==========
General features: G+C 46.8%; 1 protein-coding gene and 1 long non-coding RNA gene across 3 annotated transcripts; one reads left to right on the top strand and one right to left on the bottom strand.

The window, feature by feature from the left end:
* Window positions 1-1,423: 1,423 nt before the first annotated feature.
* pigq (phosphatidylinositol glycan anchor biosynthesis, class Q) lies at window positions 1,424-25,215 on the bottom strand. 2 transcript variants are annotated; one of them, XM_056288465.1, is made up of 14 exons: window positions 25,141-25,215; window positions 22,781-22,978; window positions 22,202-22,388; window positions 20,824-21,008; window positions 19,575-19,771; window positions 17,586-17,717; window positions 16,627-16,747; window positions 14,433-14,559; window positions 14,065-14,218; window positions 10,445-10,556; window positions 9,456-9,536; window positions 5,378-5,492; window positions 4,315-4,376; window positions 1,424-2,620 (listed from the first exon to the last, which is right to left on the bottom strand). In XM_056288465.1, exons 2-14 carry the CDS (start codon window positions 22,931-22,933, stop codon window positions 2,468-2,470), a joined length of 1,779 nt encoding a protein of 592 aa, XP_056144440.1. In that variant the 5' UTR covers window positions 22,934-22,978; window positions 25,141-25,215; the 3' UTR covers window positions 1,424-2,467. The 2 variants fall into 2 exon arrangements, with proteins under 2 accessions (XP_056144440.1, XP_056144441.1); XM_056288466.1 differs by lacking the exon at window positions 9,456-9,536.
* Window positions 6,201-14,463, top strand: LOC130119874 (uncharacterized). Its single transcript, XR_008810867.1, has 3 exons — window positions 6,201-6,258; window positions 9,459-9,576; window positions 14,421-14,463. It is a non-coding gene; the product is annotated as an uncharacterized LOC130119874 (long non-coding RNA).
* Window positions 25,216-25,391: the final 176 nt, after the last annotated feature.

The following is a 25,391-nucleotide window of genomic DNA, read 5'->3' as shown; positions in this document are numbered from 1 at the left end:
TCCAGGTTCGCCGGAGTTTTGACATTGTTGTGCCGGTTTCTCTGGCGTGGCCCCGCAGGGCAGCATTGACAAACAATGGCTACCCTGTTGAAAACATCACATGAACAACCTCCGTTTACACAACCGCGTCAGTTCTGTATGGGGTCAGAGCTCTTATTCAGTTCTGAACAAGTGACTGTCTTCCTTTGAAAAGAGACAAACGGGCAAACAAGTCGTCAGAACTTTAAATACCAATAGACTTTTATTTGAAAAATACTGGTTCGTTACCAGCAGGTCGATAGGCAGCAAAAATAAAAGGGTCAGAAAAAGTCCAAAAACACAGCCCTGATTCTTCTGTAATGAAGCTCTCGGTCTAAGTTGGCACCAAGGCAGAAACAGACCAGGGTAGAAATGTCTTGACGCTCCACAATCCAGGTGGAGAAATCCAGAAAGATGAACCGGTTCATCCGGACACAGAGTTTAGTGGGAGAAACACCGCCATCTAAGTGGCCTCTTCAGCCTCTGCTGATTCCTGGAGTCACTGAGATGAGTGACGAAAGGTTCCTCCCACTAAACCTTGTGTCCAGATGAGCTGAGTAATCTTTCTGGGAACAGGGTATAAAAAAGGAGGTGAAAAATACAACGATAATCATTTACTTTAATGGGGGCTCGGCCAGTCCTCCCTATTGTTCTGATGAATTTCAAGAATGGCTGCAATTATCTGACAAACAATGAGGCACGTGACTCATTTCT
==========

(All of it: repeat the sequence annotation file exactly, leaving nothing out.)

General features: G+C 46.8%; 1 protein-coding gene and 1 long non-coding RNA gene across 3 annotated transcripts; one reads left to right on the top strand and one right to left on the bottom strand.

The window, feature by feature from the left end:
* Window positions 1-1,423: 1,423 nt before the first annotated feature.
* pigq (phosphatidylinositol glycan anchor biosynthesis, class Q) lies at window positions 1,424-25,215 on the bottom strand. 2 transcript variants are annotated; one of them, XM_056288465.1, is made up of 14 exons: window positions 25,141-25,215; window positions 22,781-22,978; window positions 22,202-22,388; window positions 20,824-21,008; window positions 19,575-19,771; window positions 17,586-17,717; window positions 16,627-16,747; window positions 14,433-14,559; window positions 14,065-14,218; window positions 10,445-10,556; window positions 9,456-9,536; window positions 5,378-5,492; window positions 4,315-4,376; window positions 1,424-2,620 (listed from the first exon to the last, which is right to left on the bottom strand). In XM_056288465.1, exons 2-14 carry the CDS (start codon window positions 22,931-22,933, stop codon window positions 2,468-2,470), a joined length of 1,779 nt encoding a protein of 592 aa, XP_056144440.1. In that variant the 5' UTR covers window positions 22,934-22,978; window positions 25,141-25,215; the 3' UTR covers window positions 1,424-2,467. The 2 variants fall into 2 exon arrangements, with proteins under 2 accessions (XP_056144440.1, XP_056144441.1); XM_056288466.1 differs by lacking the exon at window positions 9,456-9,536.
* Window positions 6,201-14,463, top strand: LOC130119874 (uncharacterized). Its single transcript, XR_008810867.1, has 3 exons — window positions 6,201-6,258; window positions 9,459-9,576; window positions 14,421-14,463. It is a non-coding gene; the product is annotated as an uncharacterized LOC130119874 (long non-coding RNA).
* Window positions 25,216-25,391: the final 176 nt, after the last annotated feature.

The following is a 25,391-nucleotide window of genomic DNA, read 5'->3' as shown; positions in this document are numbered from 1 at the left end:
TCCAGGTTCGCCGGAGTTTTGACATTGTTGTGCCGGTTTCTCTGGCGTGGCCCCGCAGGGCAGCATTGACAAACAATGGCTACCCTGTTGAAAACATCACATGAACAACCTCCGTTTACACAACCGCGTCAGTTCTGTATGGGGTCAGAGCTCTTATTCAGTTCTGAACAAGTGACTGTCTTCCTTTGAAAAGAGACAAACGGGCAAACAAGTCGTCAGAACTTTAAATACCAATAGACTTTTATTTGAAAAATACTGGTTCGTTACCAGCAGGTCGATAGGCAGCAAAAATAAAAGGGTCAGAAAAAGTCCAAAAACACAGCCCTGATTCTTCTGTAATGAAGCTCTCGGTCTAAGTTGGCACCAAGGCAGAAACAGACCAGGGTAGAAATGTCTTGACGCTCCACAATCCAGGTGGAGAAATCCAGAAAGATGAACCGGTTCATCCGGACACAGAGTTTAGTGGGAGAAACACCGCCATCTAAGTGGCCTCTTCAGCCTCTGCTGATTCCTGGAGTCACTGAGATGAGTGACGAAAGGTTCCTCCCACTAAACCTTGTGTCCAGATGAGCTGAGTAATCTTTCTGGGAACAGGGTATAAAAAAGGAGGTGAAAAATACAACGATAATCATTTACTTTAATGGGGGCTCGGCCAGTCCTCCCTATTGTTCTGATGAATTTCAAGAATGGCTGCAATTATCTGACAAACAATGAGGCACGTGACTCATTTCT